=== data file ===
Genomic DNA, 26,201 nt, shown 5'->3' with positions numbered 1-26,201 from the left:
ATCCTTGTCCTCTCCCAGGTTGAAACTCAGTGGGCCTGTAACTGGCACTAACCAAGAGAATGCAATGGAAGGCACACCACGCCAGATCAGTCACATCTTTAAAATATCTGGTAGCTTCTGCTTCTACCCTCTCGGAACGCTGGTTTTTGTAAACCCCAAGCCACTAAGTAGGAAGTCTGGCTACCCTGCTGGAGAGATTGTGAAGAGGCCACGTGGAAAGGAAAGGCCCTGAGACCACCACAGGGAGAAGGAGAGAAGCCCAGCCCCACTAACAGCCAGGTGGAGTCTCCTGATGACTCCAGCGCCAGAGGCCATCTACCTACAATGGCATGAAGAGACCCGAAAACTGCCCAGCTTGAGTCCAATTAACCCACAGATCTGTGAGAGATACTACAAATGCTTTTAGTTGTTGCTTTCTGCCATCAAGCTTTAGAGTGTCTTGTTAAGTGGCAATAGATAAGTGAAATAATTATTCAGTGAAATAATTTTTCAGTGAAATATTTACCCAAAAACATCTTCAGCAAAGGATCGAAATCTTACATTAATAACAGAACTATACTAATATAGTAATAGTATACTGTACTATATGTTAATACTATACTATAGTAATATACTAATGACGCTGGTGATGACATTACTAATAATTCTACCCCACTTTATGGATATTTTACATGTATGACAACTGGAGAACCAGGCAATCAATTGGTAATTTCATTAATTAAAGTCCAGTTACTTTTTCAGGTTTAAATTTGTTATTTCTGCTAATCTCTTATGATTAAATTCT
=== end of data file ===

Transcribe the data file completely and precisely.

Genomic DNA, 26,201 nt, shown 5'->3' with positions numbered 1-26,201 from the left:
ATCCTTGTCCTCTCCCAGGTTGAAACTCAGTGGGCCTGTAACTGGCACTAACCAAGAGAATGCAATGGAAGGCACACCACGCCAGATCAGTCACATCTTTAAAATATCTGGTAGCTTCTGCTTCTACCCTCTCGGAACGCTGGTTTTTGTAAACCCCAAGCCACTAAGTAGGAAGTCTGGCTACCCTGCTGGAGAGATTGTGAAGAGGCCACGTGGAAAGGAAAGGCCCTGAGACCACCACAGGGAGAAGGAGAGAAGCCCAGCCCCACTAACAGCCAGGTGGAGTCTCCTGATGACTCCAGCGCCAGAGGCCATCTACCTACAATGGCATGAAGAGACCCGAAAACTGCCCAGCTTGAGTCCAATTAACCCACAGATCTGTGAGAGATACTACAAATGCTTTTAGTTGTTGCTTTCTGCCATCAAGCTTTAGAGTGTCTTGTTAAGTGGCAATAGATAAGTGAAATAATTATTCAGTGAAATAATTTTTCAGTGAAATATTTACCCAAAAACATCTTCAGCAAAGGATCGAAATCTTACATTAATAACAGAACTATACTAATATAGTAATAGTATACTGTACTATATGTTAATACTATACTATAGTAATATACTAATGACGCTGGTGATGACATTACTAATAATTCTACCCCACTTTATGGATATTTTACATGTATGACAACTGGAGAACCAGGCAATCAATTGGTAATTTCATTAATTAAAGTCCAGTTACTTTTTCAGGTTTAAATTTGTTATTTCTGCTAATCTCTTATGATTAAATTCT